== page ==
Following the end of the first week of Commission on the Status of Women (CSW), there is much to reflect upon. Inside the UN, member states have been negotiating the agreed conclusions; a document intended to provide the next practical steps to realizing gender equality, and implementation of the Beijing Platform for Action.
But as the negotiations progress, it is clear that the obstructive states, including Russia, Iran the Holy See and others, remain committed to derailing the process. Not only do these actors seek to undermine new progressive language, but also to regress long established international commitments on women’s rights and gender equality.
Along side this we are also seeing the failure of progressive states to present language on militarization, military spending and arms proliferation. Though there are pushes for the inclusion of the women peace and security resolutions, to date there is no connection being made between gender inequality, violence against women, and militarization. We are moving backwards from the progress made at Beijing in 1995. Especially given this years CSW is immediately followed by the new round of negotiations on the Arms Trade Treaty, it is difficult not to be entirely cynical about the failure and hypocrisy of the international system to be any real force for positive change.
Yet outside of the UN, more than six thousand women, from civil society are organizing around these very issues. This is a new record for CSW, and really speaks the commitment and power of the global women’s movement. Over the past week, I have attended numerous side events, and spoken with women from all over the world who want to see a new global agenda for change. They are speaking to the need to drastically reform the economic, political, security and social structures that not only support, but depend upon the perpetuation of gender inequality for their survival.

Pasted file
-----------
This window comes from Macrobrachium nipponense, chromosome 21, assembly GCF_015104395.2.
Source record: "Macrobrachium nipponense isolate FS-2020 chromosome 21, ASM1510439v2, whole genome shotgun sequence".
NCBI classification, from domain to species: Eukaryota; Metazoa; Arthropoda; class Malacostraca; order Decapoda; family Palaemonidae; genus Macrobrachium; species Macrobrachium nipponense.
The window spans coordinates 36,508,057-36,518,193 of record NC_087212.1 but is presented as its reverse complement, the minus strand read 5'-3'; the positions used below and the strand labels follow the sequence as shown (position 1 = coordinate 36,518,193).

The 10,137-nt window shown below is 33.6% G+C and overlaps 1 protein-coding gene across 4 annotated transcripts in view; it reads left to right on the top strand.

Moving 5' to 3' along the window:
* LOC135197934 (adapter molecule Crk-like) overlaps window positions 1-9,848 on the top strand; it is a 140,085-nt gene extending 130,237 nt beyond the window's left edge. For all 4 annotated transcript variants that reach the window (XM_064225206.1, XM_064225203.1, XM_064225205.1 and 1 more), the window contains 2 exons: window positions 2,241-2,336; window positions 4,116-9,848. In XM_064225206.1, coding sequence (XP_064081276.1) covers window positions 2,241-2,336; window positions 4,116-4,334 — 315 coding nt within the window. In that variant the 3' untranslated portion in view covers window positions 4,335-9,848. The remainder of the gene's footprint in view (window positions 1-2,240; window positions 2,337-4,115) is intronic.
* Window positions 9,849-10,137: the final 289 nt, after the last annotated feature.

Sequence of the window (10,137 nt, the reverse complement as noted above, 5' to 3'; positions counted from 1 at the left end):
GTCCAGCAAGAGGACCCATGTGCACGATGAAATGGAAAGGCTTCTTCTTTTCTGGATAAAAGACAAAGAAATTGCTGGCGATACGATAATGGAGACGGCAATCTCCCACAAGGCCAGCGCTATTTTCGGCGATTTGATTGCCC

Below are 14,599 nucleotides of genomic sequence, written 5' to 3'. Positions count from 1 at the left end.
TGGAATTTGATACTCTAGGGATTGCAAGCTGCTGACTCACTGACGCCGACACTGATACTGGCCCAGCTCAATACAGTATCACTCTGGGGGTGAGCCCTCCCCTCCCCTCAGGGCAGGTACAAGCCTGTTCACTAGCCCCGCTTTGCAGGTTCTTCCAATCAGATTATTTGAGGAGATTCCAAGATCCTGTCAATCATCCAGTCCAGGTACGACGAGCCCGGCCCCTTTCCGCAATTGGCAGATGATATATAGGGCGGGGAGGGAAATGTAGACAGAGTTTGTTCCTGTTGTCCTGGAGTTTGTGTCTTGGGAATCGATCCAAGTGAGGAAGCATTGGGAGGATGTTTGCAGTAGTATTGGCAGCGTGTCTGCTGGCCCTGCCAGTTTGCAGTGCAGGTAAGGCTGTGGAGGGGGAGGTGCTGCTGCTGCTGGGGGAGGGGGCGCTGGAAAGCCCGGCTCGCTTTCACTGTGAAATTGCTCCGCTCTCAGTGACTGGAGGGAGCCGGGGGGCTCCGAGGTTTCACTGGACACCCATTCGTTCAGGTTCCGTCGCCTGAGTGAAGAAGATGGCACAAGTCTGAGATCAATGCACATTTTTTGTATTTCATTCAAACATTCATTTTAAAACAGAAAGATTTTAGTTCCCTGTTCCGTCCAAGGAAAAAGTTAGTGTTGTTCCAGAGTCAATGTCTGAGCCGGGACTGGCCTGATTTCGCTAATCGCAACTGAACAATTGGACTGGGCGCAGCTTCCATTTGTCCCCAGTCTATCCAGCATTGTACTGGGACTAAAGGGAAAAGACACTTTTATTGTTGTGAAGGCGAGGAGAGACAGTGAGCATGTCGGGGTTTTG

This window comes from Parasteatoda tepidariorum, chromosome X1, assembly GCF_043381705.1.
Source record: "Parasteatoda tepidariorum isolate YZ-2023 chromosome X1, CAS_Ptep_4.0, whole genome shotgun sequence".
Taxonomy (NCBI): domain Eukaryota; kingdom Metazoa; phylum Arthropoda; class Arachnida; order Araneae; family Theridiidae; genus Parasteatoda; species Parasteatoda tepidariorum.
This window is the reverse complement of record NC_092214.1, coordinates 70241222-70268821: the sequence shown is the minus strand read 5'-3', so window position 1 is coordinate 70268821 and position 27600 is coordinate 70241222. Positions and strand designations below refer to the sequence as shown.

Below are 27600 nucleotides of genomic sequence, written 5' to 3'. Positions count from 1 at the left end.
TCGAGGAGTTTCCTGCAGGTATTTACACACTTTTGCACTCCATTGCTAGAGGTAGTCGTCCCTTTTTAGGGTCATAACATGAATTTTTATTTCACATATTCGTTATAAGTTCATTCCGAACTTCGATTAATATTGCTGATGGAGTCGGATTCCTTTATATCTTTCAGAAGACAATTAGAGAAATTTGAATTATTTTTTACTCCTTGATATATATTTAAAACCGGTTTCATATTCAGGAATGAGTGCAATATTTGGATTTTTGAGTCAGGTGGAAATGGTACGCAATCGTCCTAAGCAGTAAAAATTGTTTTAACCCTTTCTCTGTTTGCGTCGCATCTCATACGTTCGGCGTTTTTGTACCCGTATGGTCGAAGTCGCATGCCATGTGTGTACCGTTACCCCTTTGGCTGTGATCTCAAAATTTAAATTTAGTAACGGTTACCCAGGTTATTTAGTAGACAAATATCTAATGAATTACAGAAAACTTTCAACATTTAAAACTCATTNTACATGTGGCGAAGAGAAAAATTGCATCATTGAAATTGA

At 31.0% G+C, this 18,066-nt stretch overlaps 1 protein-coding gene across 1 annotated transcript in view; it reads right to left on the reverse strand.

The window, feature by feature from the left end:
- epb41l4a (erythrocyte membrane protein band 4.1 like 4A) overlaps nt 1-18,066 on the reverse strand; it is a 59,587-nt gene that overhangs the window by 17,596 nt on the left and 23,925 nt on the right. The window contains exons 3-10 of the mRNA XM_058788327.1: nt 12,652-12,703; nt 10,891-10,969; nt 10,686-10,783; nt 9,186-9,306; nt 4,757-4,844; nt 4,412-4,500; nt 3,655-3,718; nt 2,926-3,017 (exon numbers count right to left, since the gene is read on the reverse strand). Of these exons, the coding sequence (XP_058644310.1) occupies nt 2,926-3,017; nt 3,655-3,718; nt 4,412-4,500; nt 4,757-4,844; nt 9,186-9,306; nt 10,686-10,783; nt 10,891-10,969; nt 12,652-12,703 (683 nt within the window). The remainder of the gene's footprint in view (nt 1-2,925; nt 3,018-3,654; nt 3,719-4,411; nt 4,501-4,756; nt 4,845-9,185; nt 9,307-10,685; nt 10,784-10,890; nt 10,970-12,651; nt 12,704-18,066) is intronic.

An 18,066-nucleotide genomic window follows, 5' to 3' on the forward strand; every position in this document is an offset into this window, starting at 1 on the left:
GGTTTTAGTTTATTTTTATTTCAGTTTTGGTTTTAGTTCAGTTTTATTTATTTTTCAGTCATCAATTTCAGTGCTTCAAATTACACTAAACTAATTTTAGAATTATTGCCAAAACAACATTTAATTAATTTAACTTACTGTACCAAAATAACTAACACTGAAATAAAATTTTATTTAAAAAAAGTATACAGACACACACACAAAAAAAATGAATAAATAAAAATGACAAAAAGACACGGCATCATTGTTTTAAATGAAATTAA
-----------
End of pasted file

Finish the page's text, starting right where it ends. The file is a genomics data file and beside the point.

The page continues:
Women here are sharing their stories, and relating the intimate connections between violence against women and militarism they experience in their societies. The stories vary, but the manifestations are the same, across cultures and contexts. I have been physically shaken listening to so many of these stories, and overwhelmed by the powerful voices of the women relaying them.
So then, with this great divide between the talk of member states within the UN building, and the radical voice of the women (and some men) organizing around the UN, I ask myself – how can we remain hopeful? How can we use the power of our voice to influence real change?
I do not have the answers, but I do have some cause for hope. Last year a study was published, which showed the single most effective means to achieving gains in women’s rights and gender equality is solidarity and organized women’s movements. Six thousand women are here in solidarity, speaking across a range of issues, but with united voice. It seems likely that we will leave CSW with no agreed conclusions – but the solidarity of the women’s movement will only be strengthened – and we will continue to work, and to speak with united voice until we have the radical change we seek.